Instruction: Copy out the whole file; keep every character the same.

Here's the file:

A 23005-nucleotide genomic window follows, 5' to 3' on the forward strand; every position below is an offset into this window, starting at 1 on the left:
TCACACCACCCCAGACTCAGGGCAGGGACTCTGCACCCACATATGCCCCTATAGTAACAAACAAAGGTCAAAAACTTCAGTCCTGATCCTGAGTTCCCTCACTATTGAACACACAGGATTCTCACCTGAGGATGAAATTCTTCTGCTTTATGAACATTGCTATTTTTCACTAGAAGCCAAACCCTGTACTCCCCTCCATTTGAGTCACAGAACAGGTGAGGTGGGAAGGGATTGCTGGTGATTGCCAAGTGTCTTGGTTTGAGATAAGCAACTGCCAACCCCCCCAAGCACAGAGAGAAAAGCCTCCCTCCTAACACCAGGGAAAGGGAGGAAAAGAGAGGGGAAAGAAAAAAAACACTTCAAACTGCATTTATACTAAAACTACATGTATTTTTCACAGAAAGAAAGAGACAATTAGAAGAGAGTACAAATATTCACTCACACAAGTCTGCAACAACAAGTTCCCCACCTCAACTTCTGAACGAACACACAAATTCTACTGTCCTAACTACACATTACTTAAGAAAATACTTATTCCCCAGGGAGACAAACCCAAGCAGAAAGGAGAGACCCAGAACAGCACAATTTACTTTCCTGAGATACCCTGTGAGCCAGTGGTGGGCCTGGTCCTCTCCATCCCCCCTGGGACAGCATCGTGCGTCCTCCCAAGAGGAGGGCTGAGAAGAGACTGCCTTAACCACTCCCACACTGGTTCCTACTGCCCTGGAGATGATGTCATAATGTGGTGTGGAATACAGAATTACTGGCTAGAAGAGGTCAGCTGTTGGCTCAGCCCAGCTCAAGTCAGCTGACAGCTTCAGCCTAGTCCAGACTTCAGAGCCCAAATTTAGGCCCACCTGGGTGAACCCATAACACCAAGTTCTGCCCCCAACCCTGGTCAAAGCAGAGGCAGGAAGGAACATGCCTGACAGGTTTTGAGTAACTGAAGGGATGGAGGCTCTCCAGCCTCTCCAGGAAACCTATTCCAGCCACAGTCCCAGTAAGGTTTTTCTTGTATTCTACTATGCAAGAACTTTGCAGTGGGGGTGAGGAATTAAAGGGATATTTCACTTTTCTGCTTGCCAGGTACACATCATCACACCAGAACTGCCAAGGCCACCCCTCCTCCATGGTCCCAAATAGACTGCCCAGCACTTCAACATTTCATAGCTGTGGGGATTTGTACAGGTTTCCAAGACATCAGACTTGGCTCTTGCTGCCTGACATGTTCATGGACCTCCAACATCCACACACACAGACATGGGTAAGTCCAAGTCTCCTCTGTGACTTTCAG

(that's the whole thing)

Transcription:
A 23005-nucleotide genomic window follows, 5' to 3' on the forward strand; every position below is an offset into this window, starting at 1 on the left:
TCACACCACCCCAGACTCAGGGCAGGGACTCTGCACCCACATATGCCCCTATAGTAACAAACAAAGGTCAAAAACTTCAGTCCTGATCCTGAGTTCCCTCACTATTGAACACACAGGATTCTCACCTGAGGATGAAATTCTTCTGCTTTATGAACATTGCTATTTTTCACTAGAAGCCAAACCCTGTACTCCCCTCCATTTGAGTCACAGAACAGGTGAGGTGGGAAGGGATTGCTGGTGATTGCCAAGTGTCTTGGTTTGAGATAAGCAACTGCCAACCCCCCCAAGCACAGAGAGAAAAGCCTCCCTCCTAACACCAGGGAAAGGGAGGAAAAGAGAGGGGAAAGAAAAAAAACACTTCAAACTGCATTTATACTAAAACTACATGTATTTTTCACAGAAAGAAAGAGACAATTAGAAGAGAGTACAAATATTCACTCACACAAGTCTGCAACAACAAGTTCCCCACCTCAACTTCTGAACGAACACACAAATTCTACTGTCCTAACTACACATTACTTAAGAAAATACTTATTCCCCAGGGAGACAAACCCAAGCAGAAAGGAGAGACCCAGAACAGCACAATTTACTTTCCTGAGATACCCTGTGAGCCAGTGGTGGGCCTGGTCCTCTCCATCCCCCCTGGGACAGCATCGTGCGTCCTCCCAAGAGGAGGGCTGAGAAGAGACTGCCTTAACCACTCCCACACTGGTTCCTACTGCCCTGGAGATGATGTCATAATGTGGTGTGGAATACAGAATTACTGGCTAGAAGAGGTCAGCTGTTGGCTCAGCCCAGCTCAAGTCAGCTGACAGCTTCAGCCTAGTCCAGACTTCAGAGCCCAAATTTAGGCCCACCTGGGTGAACCCATAACACCAAGTTCTGCCCCCAACCCTGGTCAAAGCAGAGGCAGGAAGGAACATGCCTGACAGGTTTTGAGTAACTGAAGGGATGGAGGCTCTCCAGCCTCTCCAGGAAACCTATTCCAGCCACAGTCCCAGTAAGGTTTTTCTTGTATTCTACTATGCAAGAACTTTGCAGTGGGGGTGAGGAATTAAAGGGATATTTCACTTTTCTGCTTGCCAGGTACACATCATCACACCAGAACTGCCAAGGCCACCCCTCCTCCATGGTCCCAAATAGACTGCCCAGCACTTCAACATTTCATAGCTGTGGGGATTTGTACAGGTTTCCAAGACATCAGACTTGGCTCTTGCTGCCTGACATGTTCATGGACCTCCAACATCCACACACACAGACATGGGTAAGTCCAAGTCTCCTCTGTGACTTTCAG